Think what you missed while you were doing what you were supposed to do.
I often think of the moment when I first let go of the side of the pool. It wasn’t when my brother (who was teaching me to swim) told me to. It wasn’t when I screwed up my courage and decided to. In a sense, it let go of me. Suddenly I was floating, and ecstatic—but the feeling wasn’t one of triumph, because I hadn’t really “done” anything—certainly not made a decision. I just, as they say, “found myself” free-floating in the water.
On many other occasions I’ve “found myself” doing something that involved a kind of consent or courage or acquiescence that had nothing to do with my conscious, often resisting mind. Once, as I was lecturing to about 35 students I found myself walking over to a woman in the front row who appeared to be in acute pain and lightly massaging her shoulder, continuing the lecture as I did so. It seemed the most natural thing in the world, though as I looked back, I realize it was very odd classroom behavior. More oddly, though, no one seemed to object, or even take note, and I remember that she visibly relaxed. So it was a good thing to do, but not a good for which I take any particular credit for “being kind” or even “sensitive.” I just registered her pain and acted in response.
I’ve made major decisions without much attention to the long pro and con lists someone always recommends—so many that it almost seems to me sometimes that a criterion of a valid and right-minded decision is one that comes from somewhere beyond the mind, takes you by surprise, and is already effectively made by the time you realize you’ve made it.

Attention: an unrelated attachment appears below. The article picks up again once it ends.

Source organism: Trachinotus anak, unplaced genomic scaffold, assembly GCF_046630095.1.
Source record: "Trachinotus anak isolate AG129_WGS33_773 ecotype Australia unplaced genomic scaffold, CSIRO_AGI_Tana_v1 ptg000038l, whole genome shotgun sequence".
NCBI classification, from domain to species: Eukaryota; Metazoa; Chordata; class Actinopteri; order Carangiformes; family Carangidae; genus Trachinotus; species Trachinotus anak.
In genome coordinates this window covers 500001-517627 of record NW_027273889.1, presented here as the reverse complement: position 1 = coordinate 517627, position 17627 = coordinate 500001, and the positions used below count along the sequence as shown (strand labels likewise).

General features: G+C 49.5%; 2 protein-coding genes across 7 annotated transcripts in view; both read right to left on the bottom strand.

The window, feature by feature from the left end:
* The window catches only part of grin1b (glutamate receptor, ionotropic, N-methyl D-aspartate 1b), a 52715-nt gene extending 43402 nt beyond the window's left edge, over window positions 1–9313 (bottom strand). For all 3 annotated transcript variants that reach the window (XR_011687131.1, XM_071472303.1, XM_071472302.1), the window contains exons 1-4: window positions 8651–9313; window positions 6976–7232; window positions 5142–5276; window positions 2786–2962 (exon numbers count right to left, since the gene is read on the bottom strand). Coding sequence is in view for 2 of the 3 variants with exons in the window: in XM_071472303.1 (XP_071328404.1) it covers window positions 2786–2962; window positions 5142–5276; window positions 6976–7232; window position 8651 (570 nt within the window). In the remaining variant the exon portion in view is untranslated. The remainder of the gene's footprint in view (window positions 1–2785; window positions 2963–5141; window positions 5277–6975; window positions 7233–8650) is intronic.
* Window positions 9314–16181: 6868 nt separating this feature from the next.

It’s a subtle process—the movement from perception to action that takes a route through the heart rather than the mind. It has a certain gift-character; control and planning seem beside the point when I’m in the midst of a situation that evokes a vivid and immediate intuitive response: “Yes, I’m on my way.” “No, I’m not going to walk into that conflict.” “This is dangerous.” “I was on the way somewhere else, but I’m stopping here.” I went through a day once practicing the mantra, “Say yes. Whatever it is, say yes” as a way of trying to allow myself to notice these invitations. It was a mindful day. I can’t claim that I make it a consistent practice, but whenever it occurs to me to say that “yes,” the frame shifts a little, and I am brought again to the present—always the best place (and really the only place) to be.